Yelling on Teenagers Doesn’t Work

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Approximately 90 percent of parents in the United States react to teenage misbehavior by yelling, shouting, cursing, calling names, and using insulting and humiliating language. Most American parents are convinced that harsh verbal discipline forces their teenagers to listen, think about what they did wrong and avoid unacceptable behavior in the future. A recent study by researchers from the University of Pittsburgh and University of Michigan, however, reveals that these strategies don’t work. On the contrary, the researchers found that yelling on teenagers makes things even worse.

Ming-Te Wang from the University of Pittsburgh and the study co-author said yelling can’t reduce or eliminate problematic behavior but rather the opposite. He explained that teenage years are a very sensitive period of life and a period during which kids are developing their identities. Yelling at them in this sensitive period hurts their self-perception and makes them feel worthless. Wang said parents should avoid yelling and shouting on their adolescents and instead, talk to them about why a particular behavior is unacceptable and what are its consequences.

Timothy Verduin from the NYU Langone Medical Center who didn’t took part in the study agrees with its authors. He said discipline strategies such as taking away the television, computer, car keys, etc. are more effective than harsh verbal discipline. Verduin continued that yelling and shouting can take away the admiration and respect young adolescents have for their parents. He emphasized that parents should therefore avoid raising the tone of their voice, excessive criticism and the use of insulting language.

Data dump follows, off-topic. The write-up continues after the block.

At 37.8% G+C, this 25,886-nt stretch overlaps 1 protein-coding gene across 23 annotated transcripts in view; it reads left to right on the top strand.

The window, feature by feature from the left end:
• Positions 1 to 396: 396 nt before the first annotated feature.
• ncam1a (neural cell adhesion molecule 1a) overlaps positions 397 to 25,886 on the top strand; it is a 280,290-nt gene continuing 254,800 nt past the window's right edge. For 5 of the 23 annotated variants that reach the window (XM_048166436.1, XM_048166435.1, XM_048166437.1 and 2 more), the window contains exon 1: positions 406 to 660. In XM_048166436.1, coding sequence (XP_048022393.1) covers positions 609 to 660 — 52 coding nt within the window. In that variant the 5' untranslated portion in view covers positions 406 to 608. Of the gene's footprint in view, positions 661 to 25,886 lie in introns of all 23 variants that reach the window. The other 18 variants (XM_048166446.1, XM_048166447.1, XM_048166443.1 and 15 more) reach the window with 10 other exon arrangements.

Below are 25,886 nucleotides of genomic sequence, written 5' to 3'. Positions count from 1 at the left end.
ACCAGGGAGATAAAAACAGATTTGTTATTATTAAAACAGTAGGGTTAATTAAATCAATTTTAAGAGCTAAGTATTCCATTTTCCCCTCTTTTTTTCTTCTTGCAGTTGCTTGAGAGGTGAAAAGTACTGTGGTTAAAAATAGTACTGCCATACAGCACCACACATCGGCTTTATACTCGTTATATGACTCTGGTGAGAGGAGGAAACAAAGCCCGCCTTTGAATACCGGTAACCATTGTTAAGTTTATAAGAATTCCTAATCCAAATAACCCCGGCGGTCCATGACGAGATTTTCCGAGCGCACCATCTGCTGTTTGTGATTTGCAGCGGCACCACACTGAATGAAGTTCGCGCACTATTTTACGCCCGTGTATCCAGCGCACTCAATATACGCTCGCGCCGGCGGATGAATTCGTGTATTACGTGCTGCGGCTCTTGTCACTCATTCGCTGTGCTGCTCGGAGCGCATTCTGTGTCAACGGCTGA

Researchers from the University of Pittsburgh and University of Michigan studied nearly 1,000 families with kids aged 13 to 14 years. Kids were asked various questions about relationship with their parents, behavior problems and symptoms of depression. Parents, on the other hand, were asked to complete a survey on the use of harsh verbal discipline.

The researchers found that nearly one half of surveyed moms and almost as much dads used harsh verbal discipline to correct unacceptable behavior when their children were 13 years old. But they also found that the higher the levels of yelling, shouting and the use of insulting language, the higher the levels of behavior problems in teenagers. Young adolescents who were verbally disciplined more severely and more frequently, had more problems in school, exhibited more aggression and showed symptoms of depression.

According to the authors of the study, the effects of harsh verbal discipline are very similar to those of physical discipline such as hitting which has been linked to depression and aggression. But they also noted that the closeness and warmth of children’s relationship with their parents didn’t have any effect on the outcomes. Furthermore, repeated misbehaving or worsening of the behavior problems led parents to increase their verbal discipline strategies which in turn increased behavior problems.

The study appeared in the journal Child Development.